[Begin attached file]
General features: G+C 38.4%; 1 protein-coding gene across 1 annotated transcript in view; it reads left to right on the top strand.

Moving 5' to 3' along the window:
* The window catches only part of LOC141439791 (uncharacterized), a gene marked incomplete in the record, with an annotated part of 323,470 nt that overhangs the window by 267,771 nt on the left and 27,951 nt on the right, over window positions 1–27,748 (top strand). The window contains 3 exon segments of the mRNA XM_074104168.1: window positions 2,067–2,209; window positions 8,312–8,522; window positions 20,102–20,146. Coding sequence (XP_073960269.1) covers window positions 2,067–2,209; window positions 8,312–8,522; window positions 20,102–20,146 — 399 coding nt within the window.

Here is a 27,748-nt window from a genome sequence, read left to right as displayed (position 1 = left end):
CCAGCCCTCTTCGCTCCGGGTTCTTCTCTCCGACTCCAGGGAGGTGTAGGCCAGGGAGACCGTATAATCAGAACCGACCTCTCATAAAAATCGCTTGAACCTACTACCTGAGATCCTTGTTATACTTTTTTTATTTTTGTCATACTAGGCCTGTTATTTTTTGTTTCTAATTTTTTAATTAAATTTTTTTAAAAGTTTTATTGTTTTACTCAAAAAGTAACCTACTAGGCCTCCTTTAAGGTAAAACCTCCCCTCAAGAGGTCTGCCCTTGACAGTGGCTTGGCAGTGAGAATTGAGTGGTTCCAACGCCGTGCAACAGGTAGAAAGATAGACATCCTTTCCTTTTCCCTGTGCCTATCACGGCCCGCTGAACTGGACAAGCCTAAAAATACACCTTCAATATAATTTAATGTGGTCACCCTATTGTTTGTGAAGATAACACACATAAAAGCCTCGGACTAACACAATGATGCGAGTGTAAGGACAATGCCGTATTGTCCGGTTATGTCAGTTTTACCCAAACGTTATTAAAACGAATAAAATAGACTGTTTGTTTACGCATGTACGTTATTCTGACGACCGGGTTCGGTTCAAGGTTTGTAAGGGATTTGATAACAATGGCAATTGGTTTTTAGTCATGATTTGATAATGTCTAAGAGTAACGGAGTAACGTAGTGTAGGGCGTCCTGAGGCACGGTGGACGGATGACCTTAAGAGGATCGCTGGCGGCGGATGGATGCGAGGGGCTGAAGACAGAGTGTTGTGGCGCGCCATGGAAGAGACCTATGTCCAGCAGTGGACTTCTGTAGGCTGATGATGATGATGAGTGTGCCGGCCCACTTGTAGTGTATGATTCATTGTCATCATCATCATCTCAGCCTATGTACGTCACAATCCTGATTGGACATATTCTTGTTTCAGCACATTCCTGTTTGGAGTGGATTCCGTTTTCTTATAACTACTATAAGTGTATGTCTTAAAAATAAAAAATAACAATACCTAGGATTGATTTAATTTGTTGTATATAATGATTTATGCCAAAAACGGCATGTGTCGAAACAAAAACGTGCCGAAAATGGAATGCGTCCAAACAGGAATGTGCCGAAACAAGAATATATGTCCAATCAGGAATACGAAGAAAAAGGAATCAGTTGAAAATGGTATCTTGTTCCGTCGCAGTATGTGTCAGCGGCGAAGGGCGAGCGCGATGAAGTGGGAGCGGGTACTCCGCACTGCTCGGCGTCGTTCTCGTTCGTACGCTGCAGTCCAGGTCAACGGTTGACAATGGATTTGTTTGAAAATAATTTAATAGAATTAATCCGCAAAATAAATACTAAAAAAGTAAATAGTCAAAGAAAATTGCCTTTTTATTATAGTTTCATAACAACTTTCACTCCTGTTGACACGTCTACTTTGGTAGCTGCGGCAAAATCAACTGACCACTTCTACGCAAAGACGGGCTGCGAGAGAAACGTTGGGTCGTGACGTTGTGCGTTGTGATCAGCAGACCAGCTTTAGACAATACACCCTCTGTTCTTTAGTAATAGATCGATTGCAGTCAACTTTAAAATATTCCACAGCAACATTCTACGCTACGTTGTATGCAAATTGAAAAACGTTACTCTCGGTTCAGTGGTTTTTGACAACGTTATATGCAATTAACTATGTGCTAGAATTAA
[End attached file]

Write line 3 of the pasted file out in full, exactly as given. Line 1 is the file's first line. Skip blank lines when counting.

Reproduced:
* The window catches only part of LOC141439791 (uncharacterized), a gene marked incomplete in the record, with an annotated part of 323,470 nt that overhangs the window by 267,771 nt on the left and 27,951 nt on the right, over window positions 1–27,748 (top strand). The window contains 3 exon segments of the mRNA XM_074104168.1: window positions 2,067–2,209; window positions 8,312–8,522; window positions 20,102–20,146. Coding sequence (XP_073960269.1) covers window positions 2,067–2,209; window positions 8,312–8,522; window positions 20,102–20,146 — 399 coding nt within the window.